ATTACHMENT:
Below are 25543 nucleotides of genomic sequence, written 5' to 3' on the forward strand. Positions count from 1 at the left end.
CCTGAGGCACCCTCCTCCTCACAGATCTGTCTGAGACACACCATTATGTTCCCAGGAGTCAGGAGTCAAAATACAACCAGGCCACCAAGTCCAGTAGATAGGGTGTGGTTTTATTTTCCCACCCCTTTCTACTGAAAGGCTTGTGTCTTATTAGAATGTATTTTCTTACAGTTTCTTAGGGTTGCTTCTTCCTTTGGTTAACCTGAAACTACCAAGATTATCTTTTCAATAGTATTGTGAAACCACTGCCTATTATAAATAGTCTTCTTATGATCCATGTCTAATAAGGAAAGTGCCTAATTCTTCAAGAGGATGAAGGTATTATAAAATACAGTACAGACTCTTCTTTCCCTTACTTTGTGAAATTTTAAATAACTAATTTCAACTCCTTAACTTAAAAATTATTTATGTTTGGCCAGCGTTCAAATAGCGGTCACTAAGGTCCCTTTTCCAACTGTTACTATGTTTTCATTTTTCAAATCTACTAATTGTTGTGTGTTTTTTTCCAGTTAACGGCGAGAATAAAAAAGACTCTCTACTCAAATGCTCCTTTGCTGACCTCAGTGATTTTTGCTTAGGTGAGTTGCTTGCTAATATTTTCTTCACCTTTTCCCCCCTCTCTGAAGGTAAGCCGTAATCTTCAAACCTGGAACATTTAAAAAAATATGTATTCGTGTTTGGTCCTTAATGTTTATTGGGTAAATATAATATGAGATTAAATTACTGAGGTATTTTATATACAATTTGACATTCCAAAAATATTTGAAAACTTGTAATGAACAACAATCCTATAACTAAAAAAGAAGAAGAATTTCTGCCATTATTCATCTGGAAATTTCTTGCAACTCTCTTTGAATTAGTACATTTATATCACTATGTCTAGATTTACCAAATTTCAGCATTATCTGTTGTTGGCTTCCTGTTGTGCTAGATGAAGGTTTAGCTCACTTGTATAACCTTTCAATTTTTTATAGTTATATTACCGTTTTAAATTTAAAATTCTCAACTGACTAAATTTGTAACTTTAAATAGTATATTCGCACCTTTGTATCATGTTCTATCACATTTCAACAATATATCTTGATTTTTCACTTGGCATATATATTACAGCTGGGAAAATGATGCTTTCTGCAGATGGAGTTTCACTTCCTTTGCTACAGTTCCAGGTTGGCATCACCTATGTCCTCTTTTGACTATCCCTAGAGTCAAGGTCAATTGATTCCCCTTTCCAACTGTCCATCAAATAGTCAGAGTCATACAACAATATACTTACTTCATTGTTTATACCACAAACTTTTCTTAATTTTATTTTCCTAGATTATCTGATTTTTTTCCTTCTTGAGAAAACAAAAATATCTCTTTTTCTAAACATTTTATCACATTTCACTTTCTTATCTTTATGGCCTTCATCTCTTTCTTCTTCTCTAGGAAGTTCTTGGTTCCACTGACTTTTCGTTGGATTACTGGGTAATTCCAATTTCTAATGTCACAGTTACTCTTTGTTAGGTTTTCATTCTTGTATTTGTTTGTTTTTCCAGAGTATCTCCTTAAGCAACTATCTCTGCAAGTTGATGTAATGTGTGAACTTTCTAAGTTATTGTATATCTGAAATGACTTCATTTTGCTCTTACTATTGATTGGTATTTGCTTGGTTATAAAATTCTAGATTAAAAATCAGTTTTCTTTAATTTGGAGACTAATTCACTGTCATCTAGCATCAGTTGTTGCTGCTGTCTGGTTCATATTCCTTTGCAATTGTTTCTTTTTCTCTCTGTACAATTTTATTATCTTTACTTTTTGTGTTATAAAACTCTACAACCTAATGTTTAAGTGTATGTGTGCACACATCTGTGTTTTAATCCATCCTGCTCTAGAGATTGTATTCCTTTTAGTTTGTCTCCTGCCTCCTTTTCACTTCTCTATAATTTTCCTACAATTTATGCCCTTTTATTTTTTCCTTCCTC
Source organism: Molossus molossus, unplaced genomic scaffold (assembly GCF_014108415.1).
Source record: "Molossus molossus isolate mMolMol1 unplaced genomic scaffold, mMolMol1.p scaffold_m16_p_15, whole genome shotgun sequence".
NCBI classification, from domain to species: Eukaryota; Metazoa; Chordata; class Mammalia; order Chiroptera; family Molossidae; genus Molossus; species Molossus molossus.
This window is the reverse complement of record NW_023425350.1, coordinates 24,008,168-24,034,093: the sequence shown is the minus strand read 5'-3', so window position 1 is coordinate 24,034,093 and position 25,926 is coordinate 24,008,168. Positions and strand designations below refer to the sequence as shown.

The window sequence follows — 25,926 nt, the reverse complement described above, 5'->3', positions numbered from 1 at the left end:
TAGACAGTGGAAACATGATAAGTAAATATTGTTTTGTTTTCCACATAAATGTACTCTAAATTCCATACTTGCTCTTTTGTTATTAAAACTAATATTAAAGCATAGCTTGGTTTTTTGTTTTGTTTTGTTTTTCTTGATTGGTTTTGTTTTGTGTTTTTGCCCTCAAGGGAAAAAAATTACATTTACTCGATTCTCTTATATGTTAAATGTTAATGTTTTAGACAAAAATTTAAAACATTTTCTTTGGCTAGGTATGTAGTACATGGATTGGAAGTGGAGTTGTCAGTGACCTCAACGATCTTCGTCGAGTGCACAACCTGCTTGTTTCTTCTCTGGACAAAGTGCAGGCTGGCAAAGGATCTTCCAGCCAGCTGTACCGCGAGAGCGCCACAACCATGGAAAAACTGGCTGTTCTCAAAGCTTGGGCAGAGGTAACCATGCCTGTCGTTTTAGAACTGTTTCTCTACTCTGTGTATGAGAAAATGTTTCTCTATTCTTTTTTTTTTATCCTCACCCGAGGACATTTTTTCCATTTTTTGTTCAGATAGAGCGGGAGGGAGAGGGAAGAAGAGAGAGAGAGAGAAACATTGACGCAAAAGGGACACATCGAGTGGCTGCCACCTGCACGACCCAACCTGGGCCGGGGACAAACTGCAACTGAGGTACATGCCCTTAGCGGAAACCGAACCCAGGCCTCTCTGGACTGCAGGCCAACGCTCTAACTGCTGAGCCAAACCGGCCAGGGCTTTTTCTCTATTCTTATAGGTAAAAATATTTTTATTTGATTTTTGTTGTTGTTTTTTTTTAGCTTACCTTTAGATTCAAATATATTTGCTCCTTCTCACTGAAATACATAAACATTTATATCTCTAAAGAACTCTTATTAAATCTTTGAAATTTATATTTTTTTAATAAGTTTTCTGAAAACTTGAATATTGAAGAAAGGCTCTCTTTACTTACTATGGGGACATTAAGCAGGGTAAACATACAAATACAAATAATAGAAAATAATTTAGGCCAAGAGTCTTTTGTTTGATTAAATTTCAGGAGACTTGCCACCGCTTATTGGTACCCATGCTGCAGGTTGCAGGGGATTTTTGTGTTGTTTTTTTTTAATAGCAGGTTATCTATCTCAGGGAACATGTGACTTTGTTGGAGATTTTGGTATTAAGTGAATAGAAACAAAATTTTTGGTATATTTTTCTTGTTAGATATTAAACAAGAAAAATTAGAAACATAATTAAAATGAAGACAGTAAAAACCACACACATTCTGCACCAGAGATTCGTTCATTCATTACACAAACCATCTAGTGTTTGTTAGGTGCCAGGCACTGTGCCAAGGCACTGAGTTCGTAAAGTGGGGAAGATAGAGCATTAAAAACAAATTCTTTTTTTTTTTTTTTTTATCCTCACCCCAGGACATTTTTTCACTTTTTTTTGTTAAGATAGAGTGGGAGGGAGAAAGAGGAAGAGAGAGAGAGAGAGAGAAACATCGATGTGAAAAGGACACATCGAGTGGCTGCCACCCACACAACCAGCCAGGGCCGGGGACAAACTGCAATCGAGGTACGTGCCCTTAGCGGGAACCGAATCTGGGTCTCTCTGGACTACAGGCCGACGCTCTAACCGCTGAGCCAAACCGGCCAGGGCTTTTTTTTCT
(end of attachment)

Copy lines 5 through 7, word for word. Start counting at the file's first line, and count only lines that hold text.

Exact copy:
NCBI classification, from domain to species: Eukaryota; Metazoa; Chordata; class Mammalia; order Chiroptera; family Molossidae; genus Molossus; species Molossus molossus.
This window is the reverse complement of record NW_023425350.1, coordinates 24,008,168-24,034,093: the sequence shown is the minus strand read 5'-3', so window position 1 is coordinate 24,034,093 and position 25,926 is coordinate 24,008,168. Positions and strand designations below refer to the sequence as shown.

The window sequence follows — 25,926 nt, the reverse complement described above, 5'->3', positions numbered from 1 at the left end: